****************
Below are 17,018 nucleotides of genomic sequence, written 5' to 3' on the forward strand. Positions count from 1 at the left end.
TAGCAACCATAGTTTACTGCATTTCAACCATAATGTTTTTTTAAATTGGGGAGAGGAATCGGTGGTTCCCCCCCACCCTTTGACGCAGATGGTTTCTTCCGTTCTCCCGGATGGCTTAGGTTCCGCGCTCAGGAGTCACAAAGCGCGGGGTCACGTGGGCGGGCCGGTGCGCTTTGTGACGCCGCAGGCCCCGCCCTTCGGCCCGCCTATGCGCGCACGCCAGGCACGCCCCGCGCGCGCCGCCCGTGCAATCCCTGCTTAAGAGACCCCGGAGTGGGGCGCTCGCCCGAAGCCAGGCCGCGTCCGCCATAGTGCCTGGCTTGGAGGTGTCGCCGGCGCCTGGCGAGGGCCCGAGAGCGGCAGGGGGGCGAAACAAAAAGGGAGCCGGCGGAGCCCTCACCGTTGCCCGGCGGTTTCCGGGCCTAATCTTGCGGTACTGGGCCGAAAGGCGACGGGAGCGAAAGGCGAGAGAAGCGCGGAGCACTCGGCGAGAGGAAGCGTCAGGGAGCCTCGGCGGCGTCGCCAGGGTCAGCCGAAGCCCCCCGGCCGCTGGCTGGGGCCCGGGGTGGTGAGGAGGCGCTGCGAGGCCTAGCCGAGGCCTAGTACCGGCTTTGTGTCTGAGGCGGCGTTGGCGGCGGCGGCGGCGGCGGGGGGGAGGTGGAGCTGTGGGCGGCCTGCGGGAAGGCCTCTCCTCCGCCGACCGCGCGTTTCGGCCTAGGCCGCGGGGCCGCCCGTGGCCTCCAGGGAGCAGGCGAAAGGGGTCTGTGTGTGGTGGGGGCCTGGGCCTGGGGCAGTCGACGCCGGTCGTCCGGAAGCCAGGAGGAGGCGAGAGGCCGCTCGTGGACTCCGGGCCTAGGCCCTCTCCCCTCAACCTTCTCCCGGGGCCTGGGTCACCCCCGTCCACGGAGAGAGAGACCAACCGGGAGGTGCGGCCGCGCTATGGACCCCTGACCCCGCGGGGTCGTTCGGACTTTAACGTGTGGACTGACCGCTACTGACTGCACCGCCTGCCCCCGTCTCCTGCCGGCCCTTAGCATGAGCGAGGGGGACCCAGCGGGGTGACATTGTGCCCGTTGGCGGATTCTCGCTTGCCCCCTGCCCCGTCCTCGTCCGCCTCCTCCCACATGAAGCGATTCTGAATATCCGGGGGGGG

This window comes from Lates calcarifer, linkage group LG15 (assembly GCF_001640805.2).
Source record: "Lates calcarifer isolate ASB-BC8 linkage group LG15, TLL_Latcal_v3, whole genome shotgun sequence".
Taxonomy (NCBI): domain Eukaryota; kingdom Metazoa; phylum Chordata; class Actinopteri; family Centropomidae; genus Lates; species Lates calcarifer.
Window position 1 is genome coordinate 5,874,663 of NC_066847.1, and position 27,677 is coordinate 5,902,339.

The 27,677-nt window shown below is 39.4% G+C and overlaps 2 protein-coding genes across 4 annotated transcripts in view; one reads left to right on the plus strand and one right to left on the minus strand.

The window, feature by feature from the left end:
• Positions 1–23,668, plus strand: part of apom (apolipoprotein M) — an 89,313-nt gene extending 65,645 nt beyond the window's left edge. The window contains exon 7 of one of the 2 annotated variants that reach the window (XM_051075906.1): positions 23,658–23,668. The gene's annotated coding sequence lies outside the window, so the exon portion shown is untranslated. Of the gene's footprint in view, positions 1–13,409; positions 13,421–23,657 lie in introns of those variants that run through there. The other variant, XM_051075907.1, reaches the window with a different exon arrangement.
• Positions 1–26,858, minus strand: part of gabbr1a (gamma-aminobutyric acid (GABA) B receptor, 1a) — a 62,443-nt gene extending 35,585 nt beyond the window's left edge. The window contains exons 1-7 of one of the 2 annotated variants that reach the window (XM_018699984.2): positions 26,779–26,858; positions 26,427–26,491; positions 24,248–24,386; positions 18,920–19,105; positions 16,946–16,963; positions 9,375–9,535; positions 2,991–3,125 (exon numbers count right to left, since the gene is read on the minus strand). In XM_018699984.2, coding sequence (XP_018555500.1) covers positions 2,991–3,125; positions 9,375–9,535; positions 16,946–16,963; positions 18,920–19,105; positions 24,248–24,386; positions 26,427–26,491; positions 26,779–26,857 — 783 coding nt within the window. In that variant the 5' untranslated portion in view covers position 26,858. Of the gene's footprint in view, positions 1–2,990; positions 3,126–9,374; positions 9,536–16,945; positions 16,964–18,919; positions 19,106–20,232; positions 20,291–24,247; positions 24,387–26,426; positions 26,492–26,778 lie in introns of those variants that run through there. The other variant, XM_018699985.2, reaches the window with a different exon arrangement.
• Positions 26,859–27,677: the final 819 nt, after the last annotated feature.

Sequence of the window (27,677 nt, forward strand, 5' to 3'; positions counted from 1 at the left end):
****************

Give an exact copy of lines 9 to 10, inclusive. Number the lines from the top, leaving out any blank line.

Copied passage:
• Positions 1–23,668, plus strand: part of apom (apolipoprotein M) — an 89,313-nt gene extending 65,645 nt beyond the window's left edge. The window contains exon 7 of one of the 2 annotated variants that reach the window (XM_051075906.1): positions 23,658–23,668. The gene's annotated coding sequence lies outside the window, so the exon portion shown is untranslated. Of the gene's footprint in view, positions 1–13,409; positions 13,421–23,657 lie in introns of those variants that run through there. The other variant, XM_051075907.1, reaches the window with a different exon arrangement.
• Positions 1–26,858, minus strand: part of gabbr1a (gamma-aminobutyric acid (GABA) B receptor, 1a) — a 62,443-nt gene extending 35,585 nt beyond the window's left edge. The window contains exons 1-7 of one of the 2 annotated variants that reach the window (XM_018699984.2): positions 26,779–26,858; positions 26,427–26,491; positions 24,248–24,386; positions 18,920–19,105; positions 16,946–16,963; positions 9,375–9,535; positions 2,991–3,125 (exon numbers count right to left, since the gene is read on the minus strand). In XM_018699984.2, coding sequence (XP_018555500.1) covers positions 2,991–3,125; positions 9,375–9,535; positions 16,946–16,963; positions 18,920–19,105; positions 24,248–24,386; positions 26,427–26,491; positions 26,779–26,857 — 783 coding nt within the window. In that variant the 5' untranslated portion in view covers position 26,858. Of the gene's footprint in view, positions 1–2,990; positions 3,126–9,374; positions 9,536–16,945; positions 16,964–18,919; positions 19,106–20,232; positions 20,291–24,247; positions 24,387–26,426; positions 26,492–26,778 lie in introns of those variants that run through there. The other variant, XM_018699985.2, reaches the window with a different exon arrangement.